Oh nice! Yes I can see what they were fishing for. The question threw me a bit, because it was asked in a techy interview, rather than by a HR droid.
  4. Pav

    Pav Member

    This does actually work. Take one on the chin and let em rip apart the status quo. Then, once everyone's agreed it needs changing, give em your plan.
  5. lilz

    lilz Member

    ne one heard that advert on smooth 106.6 bout the interview...bit david brent stylee, makes me laugh every time :D completely irrelevent though
  6. steve butler

    steve butler Active Member

    I would laugh if only I knew what you were talking about!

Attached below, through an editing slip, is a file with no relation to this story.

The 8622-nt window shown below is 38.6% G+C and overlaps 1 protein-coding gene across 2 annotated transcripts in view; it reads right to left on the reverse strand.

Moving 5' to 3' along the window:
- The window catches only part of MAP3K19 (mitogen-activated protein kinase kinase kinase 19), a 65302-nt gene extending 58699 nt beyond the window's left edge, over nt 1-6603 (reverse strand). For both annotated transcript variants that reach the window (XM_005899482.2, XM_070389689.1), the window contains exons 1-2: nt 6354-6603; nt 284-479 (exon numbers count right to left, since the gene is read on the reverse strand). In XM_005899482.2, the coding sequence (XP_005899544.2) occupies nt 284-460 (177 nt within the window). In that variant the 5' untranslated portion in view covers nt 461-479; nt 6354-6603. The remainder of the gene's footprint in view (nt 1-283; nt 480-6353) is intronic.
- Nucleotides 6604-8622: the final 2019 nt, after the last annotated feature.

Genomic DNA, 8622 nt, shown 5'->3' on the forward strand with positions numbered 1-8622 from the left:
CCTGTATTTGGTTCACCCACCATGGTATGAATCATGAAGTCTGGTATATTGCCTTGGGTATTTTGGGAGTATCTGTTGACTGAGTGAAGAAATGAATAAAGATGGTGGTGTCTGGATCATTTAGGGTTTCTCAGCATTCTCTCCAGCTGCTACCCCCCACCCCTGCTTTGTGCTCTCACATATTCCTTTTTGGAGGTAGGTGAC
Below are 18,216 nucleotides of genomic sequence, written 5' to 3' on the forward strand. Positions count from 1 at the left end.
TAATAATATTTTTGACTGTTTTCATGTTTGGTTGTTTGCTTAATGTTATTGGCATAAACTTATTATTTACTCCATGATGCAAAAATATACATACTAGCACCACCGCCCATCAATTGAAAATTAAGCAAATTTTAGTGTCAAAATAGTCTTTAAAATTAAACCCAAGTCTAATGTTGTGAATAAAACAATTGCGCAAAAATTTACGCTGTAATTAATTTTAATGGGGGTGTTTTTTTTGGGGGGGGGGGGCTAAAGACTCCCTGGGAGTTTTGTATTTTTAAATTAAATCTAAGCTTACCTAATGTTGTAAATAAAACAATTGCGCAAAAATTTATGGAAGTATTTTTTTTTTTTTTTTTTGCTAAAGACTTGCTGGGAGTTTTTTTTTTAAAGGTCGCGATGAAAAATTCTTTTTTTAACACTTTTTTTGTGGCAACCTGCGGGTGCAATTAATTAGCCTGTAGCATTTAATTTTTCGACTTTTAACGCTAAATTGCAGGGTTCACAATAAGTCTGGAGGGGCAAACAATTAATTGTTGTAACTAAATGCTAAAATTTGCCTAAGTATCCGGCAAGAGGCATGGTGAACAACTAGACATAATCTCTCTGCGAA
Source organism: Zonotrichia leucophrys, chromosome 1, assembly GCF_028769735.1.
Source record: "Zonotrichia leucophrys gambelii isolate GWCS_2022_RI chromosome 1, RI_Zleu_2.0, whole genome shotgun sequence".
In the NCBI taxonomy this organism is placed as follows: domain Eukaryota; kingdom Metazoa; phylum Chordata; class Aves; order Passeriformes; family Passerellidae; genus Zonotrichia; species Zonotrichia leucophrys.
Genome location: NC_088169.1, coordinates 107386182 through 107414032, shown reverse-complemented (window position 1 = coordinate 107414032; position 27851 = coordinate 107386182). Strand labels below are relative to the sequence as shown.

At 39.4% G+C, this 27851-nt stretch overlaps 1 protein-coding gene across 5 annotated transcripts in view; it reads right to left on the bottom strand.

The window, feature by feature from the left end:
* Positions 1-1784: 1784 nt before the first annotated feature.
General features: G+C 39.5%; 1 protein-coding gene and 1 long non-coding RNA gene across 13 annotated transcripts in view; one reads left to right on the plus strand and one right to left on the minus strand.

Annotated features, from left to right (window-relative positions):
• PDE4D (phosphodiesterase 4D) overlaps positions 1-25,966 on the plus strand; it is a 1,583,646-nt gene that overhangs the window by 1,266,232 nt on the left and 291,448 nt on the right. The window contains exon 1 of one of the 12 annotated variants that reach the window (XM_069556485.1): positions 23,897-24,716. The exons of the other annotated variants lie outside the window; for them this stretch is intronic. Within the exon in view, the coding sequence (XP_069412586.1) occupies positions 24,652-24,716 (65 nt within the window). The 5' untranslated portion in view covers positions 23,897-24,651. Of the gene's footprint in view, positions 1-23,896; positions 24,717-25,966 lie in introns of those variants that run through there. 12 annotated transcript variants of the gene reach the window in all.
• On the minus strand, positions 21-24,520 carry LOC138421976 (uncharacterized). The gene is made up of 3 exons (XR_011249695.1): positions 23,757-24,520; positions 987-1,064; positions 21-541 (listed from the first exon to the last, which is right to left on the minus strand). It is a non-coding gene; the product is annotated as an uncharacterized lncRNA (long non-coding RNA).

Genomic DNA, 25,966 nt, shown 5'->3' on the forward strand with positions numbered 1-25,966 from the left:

Ahh, got it, ne - any, bout - about, all this labour saving then you use a word like irrelevant.

    Oh I love being a grumpy old man :wink:
  7. Bass Trumpet

    Bass Trumpet Active Member

    Interviews are always loaded full of questions like this. I have always gone on the offensive by answering the question, then saying 'does that answer your question?'. That usually makes them feel uncomfortable and they won't ask any more airy fairy questions. I also have a long list of difficult questions to make them squirm, too!
  8. Bayerd

    Bayerd Active Member

    Start off by asking them what they are doing and what they need to achieve (even if you know the answer) then offer help and suggestions to complete the task, adding anecdotes of how you've been involved in something similar and how you went about it and what you found to be best results.

    Or, "No! thick twit! not like that, like this!"
  9. KMJ Recordings

    KMJ Recordings Supporting Member